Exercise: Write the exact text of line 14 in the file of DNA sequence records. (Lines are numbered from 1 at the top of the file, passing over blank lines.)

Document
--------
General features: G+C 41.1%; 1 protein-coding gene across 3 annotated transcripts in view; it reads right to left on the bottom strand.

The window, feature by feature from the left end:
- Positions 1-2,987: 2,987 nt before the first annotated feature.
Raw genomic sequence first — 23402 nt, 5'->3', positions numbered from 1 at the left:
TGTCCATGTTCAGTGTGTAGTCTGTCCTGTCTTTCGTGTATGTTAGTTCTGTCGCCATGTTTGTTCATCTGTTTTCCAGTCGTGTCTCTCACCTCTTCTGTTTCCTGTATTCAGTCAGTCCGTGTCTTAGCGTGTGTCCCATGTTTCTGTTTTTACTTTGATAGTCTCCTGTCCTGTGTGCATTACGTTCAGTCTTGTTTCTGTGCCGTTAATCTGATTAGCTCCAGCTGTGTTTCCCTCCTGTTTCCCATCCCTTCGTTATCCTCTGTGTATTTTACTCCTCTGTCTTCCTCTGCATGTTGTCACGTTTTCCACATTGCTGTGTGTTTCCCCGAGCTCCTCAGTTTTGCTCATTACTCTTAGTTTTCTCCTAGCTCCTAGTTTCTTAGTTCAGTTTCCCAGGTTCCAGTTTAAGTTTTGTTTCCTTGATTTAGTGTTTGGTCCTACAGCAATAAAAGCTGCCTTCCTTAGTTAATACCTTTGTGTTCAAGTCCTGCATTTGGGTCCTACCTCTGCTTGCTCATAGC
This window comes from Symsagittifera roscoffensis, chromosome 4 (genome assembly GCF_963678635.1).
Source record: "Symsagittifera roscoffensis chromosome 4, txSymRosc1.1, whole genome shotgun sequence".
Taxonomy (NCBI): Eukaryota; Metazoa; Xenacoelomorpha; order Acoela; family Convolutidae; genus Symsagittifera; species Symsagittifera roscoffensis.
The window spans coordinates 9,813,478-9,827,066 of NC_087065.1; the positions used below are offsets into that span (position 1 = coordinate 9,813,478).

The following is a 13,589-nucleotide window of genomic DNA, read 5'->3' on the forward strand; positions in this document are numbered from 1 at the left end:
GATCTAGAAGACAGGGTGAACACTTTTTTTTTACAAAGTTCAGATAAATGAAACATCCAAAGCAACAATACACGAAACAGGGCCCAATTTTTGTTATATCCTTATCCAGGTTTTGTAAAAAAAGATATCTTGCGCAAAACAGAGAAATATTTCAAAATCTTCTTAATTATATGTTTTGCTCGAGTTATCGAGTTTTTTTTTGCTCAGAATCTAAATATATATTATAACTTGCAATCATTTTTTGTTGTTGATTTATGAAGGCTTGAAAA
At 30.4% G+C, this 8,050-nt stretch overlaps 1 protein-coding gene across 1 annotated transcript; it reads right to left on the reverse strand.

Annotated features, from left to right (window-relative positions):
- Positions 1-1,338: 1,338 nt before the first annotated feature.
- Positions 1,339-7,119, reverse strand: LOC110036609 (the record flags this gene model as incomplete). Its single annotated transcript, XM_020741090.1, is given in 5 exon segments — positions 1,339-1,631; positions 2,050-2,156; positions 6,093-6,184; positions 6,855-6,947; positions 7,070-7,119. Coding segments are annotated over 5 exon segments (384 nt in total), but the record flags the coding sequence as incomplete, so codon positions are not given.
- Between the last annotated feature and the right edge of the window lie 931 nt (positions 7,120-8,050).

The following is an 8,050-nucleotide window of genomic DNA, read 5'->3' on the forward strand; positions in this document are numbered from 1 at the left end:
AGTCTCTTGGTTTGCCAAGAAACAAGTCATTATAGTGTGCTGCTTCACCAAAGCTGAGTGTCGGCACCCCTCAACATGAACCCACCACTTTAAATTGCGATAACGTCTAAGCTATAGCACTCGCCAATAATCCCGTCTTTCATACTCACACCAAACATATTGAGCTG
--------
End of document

- Positions 1-1,338: 1,338 nt before the first annotated feature.